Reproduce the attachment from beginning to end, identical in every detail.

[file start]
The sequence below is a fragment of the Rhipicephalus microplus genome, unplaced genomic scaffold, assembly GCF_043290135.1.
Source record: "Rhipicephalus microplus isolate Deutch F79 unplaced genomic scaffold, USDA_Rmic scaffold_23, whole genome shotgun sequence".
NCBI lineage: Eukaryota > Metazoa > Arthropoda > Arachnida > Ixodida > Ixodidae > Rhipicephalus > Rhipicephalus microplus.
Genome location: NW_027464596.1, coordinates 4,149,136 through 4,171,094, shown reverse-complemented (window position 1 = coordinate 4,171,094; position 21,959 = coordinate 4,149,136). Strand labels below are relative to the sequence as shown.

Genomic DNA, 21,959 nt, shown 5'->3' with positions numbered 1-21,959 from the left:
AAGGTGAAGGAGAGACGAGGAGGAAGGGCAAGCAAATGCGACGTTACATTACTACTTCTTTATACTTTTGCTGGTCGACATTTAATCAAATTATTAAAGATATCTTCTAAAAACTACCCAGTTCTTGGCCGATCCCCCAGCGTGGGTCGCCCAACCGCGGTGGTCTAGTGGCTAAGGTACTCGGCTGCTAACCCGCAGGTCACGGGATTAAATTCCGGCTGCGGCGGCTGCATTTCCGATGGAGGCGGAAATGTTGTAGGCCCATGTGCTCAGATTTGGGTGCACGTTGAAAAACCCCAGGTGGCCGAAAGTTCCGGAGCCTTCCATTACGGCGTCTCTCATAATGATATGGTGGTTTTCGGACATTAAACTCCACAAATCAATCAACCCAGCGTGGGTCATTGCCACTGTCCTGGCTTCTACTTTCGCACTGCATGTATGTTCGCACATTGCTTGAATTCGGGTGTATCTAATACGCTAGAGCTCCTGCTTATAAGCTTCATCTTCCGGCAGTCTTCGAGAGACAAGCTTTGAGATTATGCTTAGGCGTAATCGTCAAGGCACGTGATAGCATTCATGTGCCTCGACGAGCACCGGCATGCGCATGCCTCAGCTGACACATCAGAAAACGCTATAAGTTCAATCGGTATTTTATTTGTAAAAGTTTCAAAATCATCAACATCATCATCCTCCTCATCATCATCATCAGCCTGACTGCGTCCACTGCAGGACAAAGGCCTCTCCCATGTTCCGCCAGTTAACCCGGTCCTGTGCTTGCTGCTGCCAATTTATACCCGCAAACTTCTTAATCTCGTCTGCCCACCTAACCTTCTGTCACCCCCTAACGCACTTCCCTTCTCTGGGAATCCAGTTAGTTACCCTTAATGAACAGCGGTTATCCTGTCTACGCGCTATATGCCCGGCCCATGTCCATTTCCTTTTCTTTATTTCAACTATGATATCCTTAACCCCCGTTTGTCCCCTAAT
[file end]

The sequence below is a fragment of the Rhipicephalus microplus genome, unplaced genomic scaffold, assembly GCF_043290135.1.
Source record: "Rhipicephalus microplus isolate Deutch F79 unplaced genomic scaffold, USDA_Rmic scaffold_23, whole genome shotgun sequence".
NCBI lineage: Eukaryota > Metazoa > Arthropoda > Arachnida > Ixodida > Ixodidae > Rhipicephalus > Rhipicephalus microplus.
Genome location: NW_027464596.1, coordinates 4,149,136 through 4,171,094, shown reverse-complemented (window position 1 = coordinate 4,171,094; position 21,959 = coordinate 4,149,136). Strand labels below are relative to the sequence as shown.

Genomic DNA, 21,959 nt, shown 5'->3' with positions numbered 1-21,959 from the left:
AAGGTGAAGGAGAGACGAGGAGGAAGGGCAAGCAAATGCGACGTTACATTACTACTTCTTTATACTTTTGCTGGTCGACATTTAATCAAATTATTAAAGATATCTTCTAAAAACTACCCAGTTCTTGGCCGATCCCCCAGCGTGGGTCGCCCAACCGCGGTGGTCTAGTGGCTAAGGTACTCGGCTGCTAACCCGCAGGTCACGGGATTAAATTCCGGCTGCGGCGGCTGCATTTCCGATGGAGGCGGAAATGTTGTAGGCCCATGTGCTCAGATTTGGGTGCACGTTGAAAAACCCCAGGTGGCCGAAAGTTCCGGAGCCTTCCATTACGGCGTCTCTCATAATGATATGGTGGTTTTCGGACATTAAACTCCACAAATCAATCAACCCAGCGTGGGTCATTGCCACTGTCCTGGCTTCTACTTTCGCACTGCATGTATGTTCGCACATTGCTTGAATTCGGGTGTATCTAATACGCTAGAGCTCCTGCTTATAAGCTTCATCTTCCGGCAGTCTTCGAGAGACAAGCTTTGAGATTATGCTTAGGCGTAATCGTCAAGGCACGTGATAGCATTCATGTGCCTCGACGAGCACCGGCATGCGCATGCCTCAGCTGACACATCAGAAAACGCTATAAGTTCAATCGGTATTTTATTTGTAAAAGTTTCAAAATCATCAACATCATCATCCTCCTCATCATCATCATCAGCCTGACTGCGTCCACTGCAGGACAAAGGCCTCTCCCATGTTCCGCCAGTTAACCCGGTCCTGTGCTTGCTGCTGCCAATTTATACCCGCAAACTTCTTAATCTCGTCTGCCCACCTAACCTTCTGTCACCCCCTAACGCACTTCCCTTCTCTGGGAATCCAGTTAGTTACCCTTAATGAACAGCGGTTATCCTGTCTACGCGCTATATGCCCGGCCCATGTCCATTTCCTTTTCTTTATTTCAACTATGATATCCTTAACCCCCGTTTGTCCCCTAAT